Officials in Guatemala are calling for a number of remote communities to be declared mass graves, after they were engulfed by landslides.
Rescue efforts were suspended in some areas on Sunday after it was deemed too dangerous to dig for survivors.
More than 650 people in Guatemala have been confirmed dead in the aftermath of Tropical Storm Stan. Hundreds more are thought to be missing.
At least 100 people have died elsewhere in Central America and in Mexico.
Stan slammed ashore as a category one hurricane in southern Mexico on Tuesday. It quickly lost force, but most of the damage has been done by torrential rains lasting days on end.
Army and civil defence workers reached some remote communities including the western township of Tacana, near the Mexican border, on Sunday.
But Guatemalan Vice-President Eduardo Stein said rescuers had still not been able to reach at least 90 villages cut off by mudslides.
Some estimates said as many as 1,400 people were feared buried.
Two Mayan villages in the worst affected area have been completely submerged by a slick of mud.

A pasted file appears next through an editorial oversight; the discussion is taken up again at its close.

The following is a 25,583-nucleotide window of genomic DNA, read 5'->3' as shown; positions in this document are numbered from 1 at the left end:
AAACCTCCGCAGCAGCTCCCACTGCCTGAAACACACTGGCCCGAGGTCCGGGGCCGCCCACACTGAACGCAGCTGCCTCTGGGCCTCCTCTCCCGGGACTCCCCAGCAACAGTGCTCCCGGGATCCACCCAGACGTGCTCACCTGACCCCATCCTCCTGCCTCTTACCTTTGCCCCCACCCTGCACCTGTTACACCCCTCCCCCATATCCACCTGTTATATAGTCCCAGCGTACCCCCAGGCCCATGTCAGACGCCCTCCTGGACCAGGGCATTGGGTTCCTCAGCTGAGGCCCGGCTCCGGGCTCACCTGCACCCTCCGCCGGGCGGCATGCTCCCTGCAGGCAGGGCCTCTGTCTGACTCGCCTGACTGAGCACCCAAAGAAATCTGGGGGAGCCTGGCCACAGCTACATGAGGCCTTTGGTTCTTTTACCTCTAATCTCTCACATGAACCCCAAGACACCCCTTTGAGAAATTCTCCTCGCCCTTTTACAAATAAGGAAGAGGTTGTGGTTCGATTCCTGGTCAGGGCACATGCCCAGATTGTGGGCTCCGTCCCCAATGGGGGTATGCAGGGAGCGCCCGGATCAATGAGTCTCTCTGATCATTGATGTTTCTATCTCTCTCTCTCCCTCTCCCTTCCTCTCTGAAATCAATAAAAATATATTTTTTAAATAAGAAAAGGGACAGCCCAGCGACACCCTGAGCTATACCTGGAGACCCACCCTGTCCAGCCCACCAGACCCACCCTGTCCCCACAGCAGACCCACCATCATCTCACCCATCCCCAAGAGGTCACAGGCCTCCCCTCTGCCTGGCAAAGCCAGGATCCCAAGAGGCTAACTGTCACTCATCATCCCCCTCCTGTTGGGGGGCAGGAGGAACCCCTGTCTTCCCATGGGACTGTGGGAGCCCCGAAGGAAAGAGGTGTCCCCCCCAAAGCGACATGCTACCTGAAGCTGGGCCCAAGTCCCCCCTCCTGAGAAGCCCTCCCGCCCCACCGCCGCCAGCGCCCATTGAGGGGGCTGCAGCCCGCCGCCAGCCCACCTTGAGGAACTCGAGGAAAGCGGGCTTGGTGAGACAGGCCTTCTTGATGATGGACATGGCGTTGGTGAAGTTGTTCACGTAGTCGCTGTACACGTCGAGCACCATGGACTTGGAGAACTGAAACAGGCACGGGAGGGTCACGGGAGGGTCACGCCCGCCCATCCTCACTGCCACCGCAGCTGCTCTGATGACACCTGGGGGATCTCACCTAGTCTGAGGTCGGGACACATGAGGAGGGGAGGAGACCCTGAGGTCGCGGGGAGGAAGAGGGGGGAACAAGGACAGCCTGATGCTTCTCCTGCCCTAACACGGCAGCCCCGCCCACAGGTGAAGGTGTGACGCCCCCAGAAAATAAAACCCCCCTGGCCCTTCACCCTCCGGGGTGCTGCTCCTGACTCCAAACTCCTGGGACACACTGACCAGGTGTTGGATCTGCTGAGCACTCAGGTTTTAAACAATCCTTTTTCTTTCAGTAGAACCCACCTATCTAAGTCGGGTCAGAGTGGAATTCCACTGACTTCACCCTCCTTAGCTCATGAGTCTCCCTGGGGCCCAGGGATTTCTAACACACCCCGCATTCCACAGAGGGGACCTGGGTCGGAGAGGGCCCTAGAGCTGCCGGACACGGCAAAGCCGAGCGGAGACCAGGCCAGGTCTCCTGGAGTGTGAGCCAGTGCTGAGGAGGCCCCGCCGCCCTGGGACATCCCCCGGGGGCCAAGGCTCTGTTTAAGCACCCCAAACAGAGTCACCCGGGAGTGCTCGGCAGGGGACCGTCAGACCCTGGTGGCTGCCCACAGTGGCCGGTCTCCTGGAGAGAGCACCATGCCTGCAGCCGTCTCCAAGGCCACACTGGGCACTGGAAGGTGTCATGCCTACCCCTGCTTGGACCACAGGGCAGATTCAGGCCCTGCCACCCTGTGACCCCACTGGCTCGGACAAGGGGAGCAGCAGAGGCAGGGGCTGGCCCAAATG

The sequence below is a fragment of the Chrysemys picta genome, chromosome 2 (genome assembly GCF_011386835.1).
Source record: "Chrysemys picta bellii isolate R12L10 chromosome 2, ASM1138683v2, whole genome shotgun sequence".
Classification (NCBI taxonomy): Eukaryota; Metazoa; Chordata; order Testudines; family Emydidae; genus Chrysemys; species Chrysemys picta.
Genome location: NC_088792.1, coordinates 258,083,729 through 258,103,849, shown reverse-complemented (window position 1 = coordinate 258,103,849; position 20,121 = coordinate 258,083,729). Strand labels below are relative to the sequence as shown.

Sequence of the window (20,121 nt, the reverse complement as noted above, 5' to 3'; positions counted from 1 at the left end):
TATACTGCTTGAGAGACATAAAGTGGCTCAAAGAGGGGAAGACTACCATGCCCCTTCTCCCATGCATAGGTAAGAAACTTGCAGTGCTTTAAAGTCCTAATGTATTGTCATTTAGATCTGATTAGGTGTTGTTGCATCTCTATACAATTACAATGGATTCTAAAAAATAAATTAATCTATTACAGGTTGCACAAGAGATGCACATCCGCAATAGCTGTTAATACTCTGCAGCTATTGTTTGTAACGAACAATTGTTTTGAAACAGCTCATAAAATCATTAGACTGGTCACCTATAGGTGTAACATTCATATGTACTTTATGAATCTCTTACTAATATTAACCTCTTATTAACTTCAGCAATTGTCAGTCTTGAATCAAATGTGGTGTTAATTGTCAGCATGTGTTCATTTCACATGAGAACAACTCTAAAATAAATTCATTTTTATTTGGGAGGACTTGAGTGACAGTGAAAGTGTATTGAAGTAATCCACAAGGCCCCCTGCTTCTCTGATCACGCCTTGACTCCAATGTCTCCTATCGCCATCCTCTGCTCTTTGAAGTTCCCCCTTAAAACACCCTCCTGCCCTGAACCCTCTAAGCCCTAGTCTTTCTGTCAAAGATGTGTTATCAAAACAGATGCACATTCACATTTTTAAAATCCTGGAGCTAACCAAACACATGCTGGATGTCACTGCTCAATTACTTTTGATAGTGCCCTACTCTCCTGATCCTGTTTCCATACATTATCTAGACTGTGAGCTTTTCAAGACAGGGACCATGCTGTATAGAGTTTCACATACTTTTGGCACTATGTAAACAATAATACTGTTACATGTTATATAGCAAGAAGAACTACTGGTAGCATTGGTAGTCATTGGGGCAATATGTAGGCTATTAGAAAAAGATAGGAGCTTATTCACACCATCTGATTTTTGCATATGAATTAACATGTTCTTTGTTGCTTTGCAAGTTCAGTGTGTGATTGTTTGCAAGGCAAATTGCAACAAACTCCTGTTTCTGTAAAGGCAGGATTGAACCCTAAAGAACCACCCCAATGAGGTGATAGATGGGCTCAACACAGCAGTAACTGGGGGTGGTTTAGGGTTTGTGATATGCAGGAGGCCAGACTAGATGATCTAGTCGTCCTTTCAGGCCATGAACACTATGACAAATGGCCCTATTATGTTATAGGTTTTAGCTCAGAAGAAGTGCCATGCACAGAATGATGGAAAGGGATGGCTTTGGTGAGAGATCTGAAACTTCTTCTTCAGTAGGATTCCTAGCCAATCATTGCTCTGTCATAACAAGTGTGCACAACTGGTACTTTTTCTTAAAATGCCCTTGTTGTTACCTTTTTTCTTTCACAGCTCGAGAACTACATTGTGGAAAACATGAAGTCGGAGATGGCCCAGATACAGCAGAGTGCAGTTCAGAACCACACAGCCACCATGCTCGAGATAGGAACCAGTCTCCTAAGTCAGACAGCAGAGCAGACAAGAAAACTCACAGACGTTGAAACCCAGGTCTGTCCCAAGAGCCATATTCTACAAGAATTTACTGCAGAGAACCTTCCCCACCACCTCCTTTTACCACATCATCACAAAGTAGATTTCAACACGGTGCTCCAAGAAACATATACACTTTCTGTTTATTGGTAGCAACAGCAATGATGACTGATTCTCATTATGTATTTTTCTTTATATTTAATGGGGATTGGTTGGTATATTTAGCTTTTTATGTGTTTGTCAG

'Worse than Mitch'
Diego Esquina, the mayor of Panabaj, said his village "will no longer exist".
"We are asking that it be declared a cemetery. We are tired, we no longer know where to dig," he said.
"The bodies are so rotten that they can no longer be identified. They will only bring disease."
Some 77 bodies have been recovered from Panabaj, but about 250 are still missing, the mayor said.
Nearby Tzanchaj was similarly devastated.
Firefighters said they had had to order villagers to give up their desperate digging on unstable ground.
"Most of the people are where the mud is thickest and we haven't been able to work there because of the danger," said firefighter Max Chiquito.
Correspondents say the Mayan villagers are struggling with a dilemma, as local cultural traditions dictate that bodies must be recovered and given a decent burial.
Not far from Panabaj, in Santiago Atitlan, on the shores of Lake Atitlan, an area popular with Western tourists, wooden coffins were stacked in the municipal cemetery waiting for burial.
"Entire families have disappeared," local official Diego Sojuel told the Associated Press news agency.
Taxi driver Gaspar Taxachoy returned from working in Guatemala City to discover his home buried in mud.
The bodies of his wife, two daughters and a son have been found. "I'm only missing one more son," he told AP.
The BBC's Claire Marshall, in Mexico, says it is the region's poorest people who have been worst hit, with precariously-built hillside communities drowned by the mudslides.
Colombia and the US have said they will send food, blankets and first aid equipment to help victims in Central America and Mexico.
After Guatemala, El Salvador has suffered greatest loss of life, with at least 71 confirmed deaths.